On the subject of algorithmic complexity, I've been reading Paul Graham's essays a lot lately (highly recommended for budding startups), and his piece on Undergraduation contains this interesting snippet:

When I was in college, a lot of the professors believed (or at least wished) that computer science was a branch of math. This idea was strongest at Harvard, where there wasn't even a CS major till the 1980s; till then one had to major in applied math. But it was nearly as bad at Cornell. Whn I told the fearsome Professor Conway that I was interested in AI (a hot topic then), he told me I should major in math. I'm still not sure whether he thought AI required math, or whether he thought AI was nonsense and that majoring in something rigorous would cure me of such stupid ambitions.

In fact, the amount of math you need as a hacker is a lot less than most university departments like to admit. I don't think you need much more than high school math plus a few concepts from the theory of computation. (You have to know what an n^2 algorithm is if you want to avoid writing them.) Unless you're planning to write math applications, of course.

That is interesting in the context of the Google guys' Stanford background, and what I've been reading recently over at Xooglers about Google's obsession with hiring the smartest. Hit the back button on that PageRank slide and you come to Larry Page's word for the echo chamber: the Cyclotron. I don't pretend to know much of anything going on in that PageRank equation - I'm way too stupid to qualify to get hired by Google - but I do know that that equation's complexity is an attempt to the problem of the Cyclotron, among other things. One of the unsolved mysteries of Tinfinger, for me, will be seeing just how true Paul Graham's words are for my business. Are search engines just "math applications"? They certainly can be pure math, but does the math have to be so impenetrably difficult that they can't be opened up in an accessible interface to the general public to play with as they see fit?

## 6 Comments:

Hehe, yes I was the one who mentioned the fact that the API should be made. Damn fine article, maybe with more pressure this will happen faster!

The current memeorandum algorithm is beside the point. The proposed API is a large-scale distributed service, like bloglines and rojo, but with far more computational requirements. Given the man-years sunk into those two unprofitable services, both of which continue to have performance problems, the API idea doesn't look too attractive to me.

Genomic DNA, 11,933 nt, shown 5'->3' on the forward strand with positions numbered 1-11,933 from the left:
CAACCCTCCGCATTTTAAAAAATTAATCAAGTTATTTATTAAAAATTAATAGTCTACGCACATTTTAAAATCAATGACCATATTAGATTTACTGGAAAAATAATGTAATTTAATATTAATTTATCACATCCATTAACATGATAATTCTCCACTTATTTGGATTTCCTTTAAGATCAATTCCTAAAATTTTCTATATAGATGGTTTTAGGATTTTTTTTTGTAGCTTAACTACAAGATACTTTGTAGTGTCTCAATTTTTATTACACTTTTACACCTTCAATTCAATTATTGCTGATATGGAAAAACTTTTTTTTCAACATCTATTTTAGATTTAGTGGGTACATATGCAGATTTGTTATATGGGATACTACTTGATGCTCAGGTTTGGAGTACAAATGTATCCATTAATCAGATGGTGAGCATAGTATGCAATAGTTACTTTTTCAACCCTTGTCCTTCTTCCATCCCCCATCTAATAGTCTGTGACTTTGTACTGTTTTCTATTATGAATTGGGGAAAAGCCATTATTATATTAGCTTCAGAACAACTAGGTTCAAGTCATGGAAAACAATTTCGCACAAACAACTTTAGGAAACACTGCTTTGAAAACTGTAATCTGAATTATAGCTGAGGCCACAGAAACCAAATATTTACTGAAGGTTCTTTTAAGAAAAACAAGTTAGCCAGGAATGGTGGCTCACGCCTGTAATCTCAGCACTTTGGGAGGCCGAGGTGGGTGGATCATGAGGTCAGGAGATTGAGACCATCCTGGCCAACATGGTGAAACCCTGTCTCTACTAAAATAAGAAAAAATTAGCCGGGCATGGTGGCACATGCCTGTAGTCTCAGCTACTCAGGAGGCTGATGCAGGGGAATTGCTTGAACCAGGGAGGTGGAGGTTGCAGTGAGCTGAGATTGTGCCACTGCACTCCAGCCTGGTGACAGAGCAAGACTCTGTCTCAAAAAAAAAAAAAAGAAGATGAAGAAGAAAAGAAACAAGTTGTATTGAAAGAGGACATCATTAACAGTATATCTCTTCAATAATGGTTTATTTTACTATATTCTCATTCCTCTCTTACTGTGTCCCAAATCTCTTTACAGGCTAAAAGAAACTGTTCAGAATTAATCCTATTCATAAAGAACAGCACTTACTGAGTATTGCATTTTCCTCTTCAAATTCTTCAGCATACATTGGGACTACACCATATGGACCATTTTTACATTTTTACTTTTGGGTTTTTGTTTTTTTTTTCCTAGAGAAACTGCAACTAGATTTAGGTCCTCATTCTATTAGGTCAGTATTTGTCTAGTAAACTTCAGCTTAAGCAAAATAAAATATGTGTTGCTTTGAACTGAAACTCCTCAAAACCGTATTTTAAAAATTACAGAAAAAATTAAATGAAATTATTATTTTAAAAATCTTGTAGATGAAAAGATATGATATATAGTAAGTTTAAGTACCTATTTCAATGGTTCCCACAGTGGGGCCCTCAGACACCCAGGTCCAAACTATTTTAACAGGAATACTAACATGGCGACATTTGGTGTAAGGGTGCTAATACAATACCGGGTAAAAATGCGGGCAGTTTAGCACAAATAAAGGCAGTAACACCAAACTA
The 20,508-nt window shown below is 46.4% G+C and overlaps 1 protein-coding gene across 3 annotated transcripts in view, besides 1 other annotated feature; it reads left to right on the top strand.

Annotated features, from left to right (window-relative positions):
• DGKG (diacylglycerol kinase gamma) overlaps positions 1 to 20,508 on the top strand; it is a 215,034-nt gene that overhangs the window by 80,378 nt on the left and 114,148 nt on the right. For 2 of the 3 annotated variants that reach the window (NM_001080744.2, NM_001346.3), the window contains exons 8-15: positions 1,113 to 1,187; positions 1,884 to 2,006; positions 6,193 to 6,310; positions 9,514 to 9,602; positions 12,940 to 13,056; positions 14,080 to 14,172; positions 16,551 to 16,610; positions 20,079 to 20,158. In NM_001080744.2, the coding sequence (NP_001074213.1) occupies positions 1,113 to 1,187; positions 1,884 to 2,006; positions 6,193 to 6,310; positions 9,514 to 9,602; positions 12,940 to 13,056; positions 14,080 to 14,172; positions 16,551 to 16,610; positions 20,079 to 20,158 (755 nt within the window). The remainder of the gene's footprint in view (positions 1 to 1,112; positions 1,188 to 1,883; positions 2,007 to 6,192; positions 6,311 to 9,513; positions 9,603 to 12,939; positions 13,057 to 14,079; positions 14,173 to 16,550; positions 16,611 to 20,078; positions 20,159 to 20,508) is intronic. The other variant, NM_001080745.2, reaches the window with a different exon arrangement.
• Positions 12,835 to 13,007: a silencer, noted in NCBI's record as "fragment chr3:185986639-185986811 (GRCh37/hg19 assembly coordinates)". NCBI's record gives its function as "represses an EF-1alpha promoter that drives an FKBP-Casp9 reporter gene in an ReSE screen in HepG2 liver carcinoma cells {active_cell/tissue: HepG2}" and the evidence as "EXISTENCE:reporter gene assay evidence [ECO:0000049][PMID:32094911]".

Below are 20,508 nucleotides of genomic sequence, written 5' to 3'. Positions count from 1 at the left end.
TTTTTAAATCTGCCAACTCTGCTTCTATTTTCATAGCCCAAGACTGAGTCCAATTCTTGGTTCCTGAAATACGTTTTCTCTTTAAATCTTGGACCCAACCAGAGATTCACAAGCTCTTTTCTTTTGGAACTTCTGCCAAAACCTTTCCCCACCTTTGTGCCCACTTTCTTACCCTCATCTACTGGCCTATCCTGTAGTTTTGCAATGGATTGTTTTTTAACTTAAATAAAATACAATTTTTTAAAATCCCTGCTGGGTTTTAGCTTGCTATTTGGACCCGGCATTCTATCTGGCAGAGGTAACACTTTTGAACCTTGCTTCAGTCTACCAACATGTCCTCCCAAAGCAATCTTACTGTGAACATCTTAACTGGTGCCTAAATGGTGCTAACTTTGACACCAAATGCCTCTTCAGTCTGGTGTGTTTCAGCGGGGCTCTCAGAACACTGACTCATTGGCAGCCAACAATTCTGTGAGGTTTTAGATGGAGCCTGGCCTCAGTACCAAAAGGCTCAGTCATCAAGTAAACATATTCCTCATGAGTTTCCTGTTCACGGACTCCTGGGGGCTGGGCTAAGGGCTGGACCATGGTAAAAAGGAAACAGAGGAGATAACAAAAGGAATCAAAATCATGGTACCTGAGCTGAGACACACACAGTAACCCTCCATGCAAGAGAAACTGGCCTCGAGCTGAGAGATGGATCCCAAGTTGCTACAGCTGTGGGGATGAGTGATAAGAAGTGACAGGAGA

-Gabe

It wouldn't hurt applying for a position at either GYM ;-)

Does Gabe's algorithm similarly involve matrices, eigenvectors and differential equations?I'd bet it does use at least matrices and eigenvectors. (I've written a thing kind of like Memeorandum. Pretty much any time you are doing similarity algorithms you need to use eigenvectors)

WRT an open algorithm - have you seen the "Result Ranking" thing on MSN search (http://search.msn.com/?qb=1&q=)? MSN uses a neural network for ranking so the algorithm is probably even more complex than PageRank (or its successors). That doesn't mean that the parameters can't be human-tweakable, though. See http://mindset.research.yahoo.com/, too.

From what I read of Stefan's request, it sounded more like reusable code fragments, kind of like an open source meme engine. I could certainly understand why THAT would not sound attractive to someone who's put all the work in.

I was really talking more about the algorithm in any case, which is why I was upfront about the title being flippant.

I'm no API expert Gabe, so I can't comment on its attractiveness or otherwise in relation to your site, beyond that there seems to be a big hump between developing the algorithm and delivering it on a scale large enough to support a popular open API. That's where extra capital comes in, evidently, as Stefan suggests (evilly!).

Paul Graham appears to have rather a narrow view of mathematics (which may reflect that of CS departments). What about logic, the operational semantics of code, the declarative semantics of markup, the relational model... The whole of computer science *including programming* is built on math. Sure, you may any need little bits of the theory in practice (the tools wrap the theory) but it's there underneath all the same.

That it took Gabe a year to build Memeorandum suggests that building working software is hard work, not that there might necessarily be hard sums involved.